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I could love him no matter what!

From the August 22, 2016 issue of the Christian Science Sentinel


Jaquan was the cutest kid I’d ever seen! His smile and big brown eyes made my heart melt. Jaquan was one of the children at a children’s home, where I was visiting as part of a service trip to a foreign country. Jaquan and I had been paired before I left home, and I’d really been looking forward to meeting him.

Before I left for the trip, I bought children’s books, Play Doh, small board games, and other activities to use during our visit. I also talked with my mom and dad about caring for young kids, and they graciously shared some ideas with me. I was completely convinced that I had everything it took to be in charge of a four-year-old for a few days and was so eager to help make a difference in a life.

But when Jaquan and I began reading together the first day, it quickly became clear that he had no interest in listening to me read or even looking at the pictures. Instead, he was disruptive—running around, stealing other kids’ toys, rummaging through my bag, and making a mess of things. While the other kids sat quietly and behaved themselves, I spent the first session and a half sprinting after him and hearing my friends tell me, “Catch your kid, Kels!” since Jaquan was the only one who couldn’t seem to sit still.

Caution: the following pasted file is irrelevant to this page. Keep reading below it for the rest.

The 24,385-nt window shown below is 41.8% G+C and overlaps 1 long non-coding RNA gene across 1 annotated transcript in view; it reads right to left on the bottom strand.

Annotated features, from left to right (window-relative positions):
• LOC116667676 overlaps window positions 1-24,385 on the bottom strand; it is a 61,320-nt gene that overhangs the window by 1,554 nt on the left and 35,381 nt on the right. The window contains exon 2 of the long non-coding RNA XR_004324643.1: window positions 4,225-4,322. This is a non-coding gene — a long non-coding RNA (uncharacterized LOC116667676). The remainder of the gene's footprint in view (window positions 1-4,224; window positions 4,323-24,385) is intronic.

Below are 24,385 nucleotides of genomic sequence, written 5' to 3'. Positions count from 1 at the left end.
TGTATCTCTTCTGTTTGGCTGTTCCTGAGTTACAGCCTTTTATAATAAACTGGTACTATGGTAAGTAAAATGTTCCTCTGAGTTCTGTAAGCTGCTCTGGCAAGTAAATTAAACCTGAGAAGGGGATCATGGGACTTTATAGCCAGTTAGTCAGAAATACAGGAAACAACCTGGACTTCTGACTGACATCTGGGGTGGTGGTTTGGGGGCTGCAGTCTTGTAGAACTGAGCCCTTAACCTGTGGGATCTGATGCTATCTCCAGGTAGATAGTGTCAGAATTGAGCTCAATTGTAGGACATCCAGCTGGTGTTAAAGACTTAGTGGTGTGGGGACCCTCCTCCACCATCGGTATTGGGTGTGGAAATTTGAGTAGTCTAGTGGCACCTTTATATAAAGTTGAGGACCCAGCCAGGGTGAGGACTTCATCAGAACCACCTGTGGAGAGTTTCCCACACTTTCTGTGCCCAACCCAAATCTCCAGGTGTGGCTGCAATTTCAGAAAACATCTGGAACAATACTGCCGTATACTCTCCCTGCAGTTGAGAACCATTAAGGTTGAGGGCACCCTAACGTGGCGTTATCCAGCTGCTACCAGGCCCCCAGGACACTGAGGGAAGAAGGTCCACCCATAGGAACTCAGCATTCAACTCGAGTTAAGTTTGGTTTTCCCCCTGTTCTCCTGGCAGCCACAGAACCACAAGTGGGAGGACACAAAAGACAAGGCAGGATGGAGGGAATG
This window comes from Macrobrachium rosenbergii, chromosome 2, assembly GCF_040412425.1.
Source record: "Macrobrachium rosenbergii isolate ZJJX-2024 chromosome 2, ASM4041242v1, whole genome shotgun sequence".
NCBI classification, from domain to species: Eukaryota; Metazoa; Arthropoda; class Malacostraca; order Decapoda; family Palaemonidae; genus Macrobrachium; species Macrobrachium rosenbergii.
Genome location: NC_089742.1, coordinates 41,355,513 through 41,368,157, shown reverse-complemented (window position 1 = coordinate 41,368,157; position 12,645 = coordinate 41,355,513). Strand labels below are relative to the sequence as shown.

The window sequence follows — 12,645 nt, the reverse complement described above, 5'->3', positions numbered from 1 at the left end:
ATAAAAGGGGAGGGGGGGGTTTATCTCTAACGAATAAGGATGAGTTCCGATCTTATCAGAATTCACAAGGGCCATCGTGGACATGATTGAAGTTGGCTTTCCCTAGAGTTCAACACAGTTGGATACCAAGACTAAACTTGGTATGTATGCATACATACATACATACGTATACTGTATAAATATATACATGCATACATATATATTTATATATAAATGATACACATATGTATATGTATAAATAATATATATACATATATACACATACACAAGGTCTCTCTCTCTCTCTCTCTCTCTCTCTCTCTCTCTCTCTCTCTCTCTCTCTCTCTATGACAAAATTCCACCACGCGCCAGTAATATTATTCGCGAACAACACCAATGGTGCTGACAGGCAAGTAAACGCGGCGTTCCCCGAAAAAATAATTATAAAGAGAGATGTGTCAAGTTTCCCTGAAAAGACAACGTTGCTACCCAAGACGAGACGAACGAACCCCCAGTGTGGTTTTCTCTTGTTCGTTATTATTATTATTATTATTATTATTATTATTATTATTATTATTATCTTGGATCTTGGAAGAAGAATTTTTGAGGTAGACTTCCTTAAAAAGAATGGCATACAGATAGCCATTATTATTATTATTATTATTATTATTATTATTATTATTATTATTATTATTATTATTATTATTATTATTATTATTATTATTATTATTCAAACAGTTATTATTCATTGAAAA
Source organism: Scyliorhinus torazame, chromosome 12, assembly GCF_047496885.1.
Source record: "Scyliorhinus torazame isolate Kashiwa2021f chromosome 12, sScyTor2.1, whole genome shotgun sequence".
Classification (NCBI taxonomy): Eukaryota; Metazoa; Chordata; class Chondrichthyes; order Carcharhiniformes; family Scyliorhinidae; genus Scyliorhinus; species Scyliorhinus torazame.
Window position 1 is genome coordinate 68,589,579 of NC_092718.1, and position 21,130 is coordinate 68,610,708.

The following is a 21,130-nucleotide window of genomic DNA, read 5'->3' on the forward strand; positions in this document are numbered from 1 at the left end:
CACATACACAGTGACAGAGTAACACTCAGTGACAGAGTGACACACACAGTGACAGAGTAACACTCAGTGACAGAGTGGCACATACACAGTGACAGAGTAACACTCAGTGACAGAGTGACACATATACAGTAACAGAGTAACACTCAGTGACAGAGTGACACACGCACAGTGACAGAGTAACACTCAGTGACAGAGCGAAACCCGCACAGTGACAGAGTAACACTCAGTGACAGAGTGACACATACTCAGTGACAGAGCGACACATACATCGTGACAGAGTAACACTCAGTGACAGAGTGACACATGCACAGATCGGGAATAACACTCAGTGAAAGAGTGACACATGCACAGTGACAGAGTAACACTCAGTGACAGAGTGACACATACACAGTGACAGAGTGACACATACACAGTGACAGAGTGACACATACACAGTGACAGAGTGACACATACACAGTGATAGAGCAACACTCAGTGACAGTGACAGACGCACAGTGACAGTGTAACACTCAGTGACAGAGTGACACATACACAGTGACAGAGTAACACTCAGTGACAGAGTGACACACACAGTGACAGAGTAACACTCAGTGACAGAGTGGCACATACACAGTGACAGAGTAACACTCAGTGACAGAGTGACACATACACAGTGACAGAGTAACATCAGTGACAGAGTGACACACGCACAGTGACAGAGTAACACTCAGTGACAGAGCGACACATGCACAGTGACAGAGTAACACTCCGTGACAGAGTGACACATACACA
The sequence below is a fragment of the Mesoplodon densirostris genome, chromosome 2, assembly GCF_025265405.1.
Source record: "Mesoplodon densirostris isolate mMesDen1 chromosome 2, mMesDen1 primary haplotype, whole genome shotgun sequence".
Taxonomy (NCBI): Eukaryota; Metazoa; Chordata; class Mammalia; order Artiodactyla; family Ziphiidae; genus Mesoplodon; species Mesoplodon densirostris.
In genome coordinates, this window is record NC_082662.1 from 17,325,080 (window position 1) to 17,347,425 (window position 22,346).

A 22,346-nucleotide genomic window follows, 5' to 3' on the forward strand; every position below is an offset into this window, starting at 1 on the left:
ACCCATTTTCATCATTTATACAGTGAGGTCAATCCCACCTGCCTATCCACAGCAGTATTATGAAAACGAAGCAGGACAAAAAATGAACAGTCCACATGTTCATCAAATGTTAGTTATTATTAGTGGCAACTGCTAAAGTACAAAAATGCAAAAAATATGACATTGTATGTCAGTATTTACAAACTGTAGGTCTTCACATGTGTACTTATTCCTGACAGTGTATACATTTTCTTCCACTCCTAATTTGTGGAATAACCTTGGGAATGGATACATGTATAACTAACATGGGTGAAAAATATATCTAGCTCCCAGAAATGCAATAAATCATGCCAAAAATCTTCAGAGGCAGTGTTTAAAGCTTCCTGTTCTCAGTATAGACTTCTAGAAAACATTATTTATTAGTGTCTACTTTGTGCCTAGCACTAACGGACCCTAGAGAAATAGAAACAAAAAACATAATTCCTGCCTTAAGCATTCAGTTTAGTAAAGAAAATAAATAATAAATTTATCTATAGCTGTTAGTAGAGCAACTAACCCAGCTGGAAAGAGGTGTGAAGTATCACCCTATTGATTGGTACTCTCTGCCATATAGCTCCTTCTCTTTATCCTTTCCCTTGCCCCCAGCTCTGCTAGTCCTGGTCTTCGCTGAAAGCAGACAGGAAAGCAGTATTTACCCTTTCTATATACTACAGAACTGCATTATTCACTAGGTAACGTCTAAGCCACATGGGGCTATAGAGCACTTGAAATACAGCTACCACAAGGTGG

I began to dread visiting the children’s home and did not want to go back.

Later, after we left for the day, I had time to talk to the other volunteers in my service group about what to do about Jaquan. They suggested I pray about the situation and do some research in Science and Health with Key to the Scriptures to see what Mary Baker Eddy has to say about children.

In the Glossary of Science and Health, I found this definition: “CHILDREN. The spiritual thoughts and representatives of Life, Truth, and Love” (p. 582).

I realized that it wasn’t my job to change this child but, instead, to correct my own view of him.

That night, I stayed up late praying to understand this spiritual concept and how I could think about Jaquan and love him unconditionally. I realized that it was not my job to try to change Jaquan but, instead, to correct my own view of him. I truly wanted to see him the way God made him—not a kid with behavior problems, but God’s good and innocent child. After I prayed with the definition of children for a while, it came to me so clearly that I could walk into the children’s home for my time with Jaquan and love him no matter what. Nothing could get in the way of my ability to do that, since God had created him as lovable and me as capable of loving.

The next visit was completely different! I was no longer waiting around for Jaquan to change but rather was seeing him in a new light, thanks to my prayers. And I could tell he was receptive to my love.

We had such a good time together, reading a fun call-and-answer book and playing hopscotch and ball. That day, we were both smiling from ear to ear.

I am so grateful for Christian Science and what it has taught me about how to love.

Teens
— Summer Switzer

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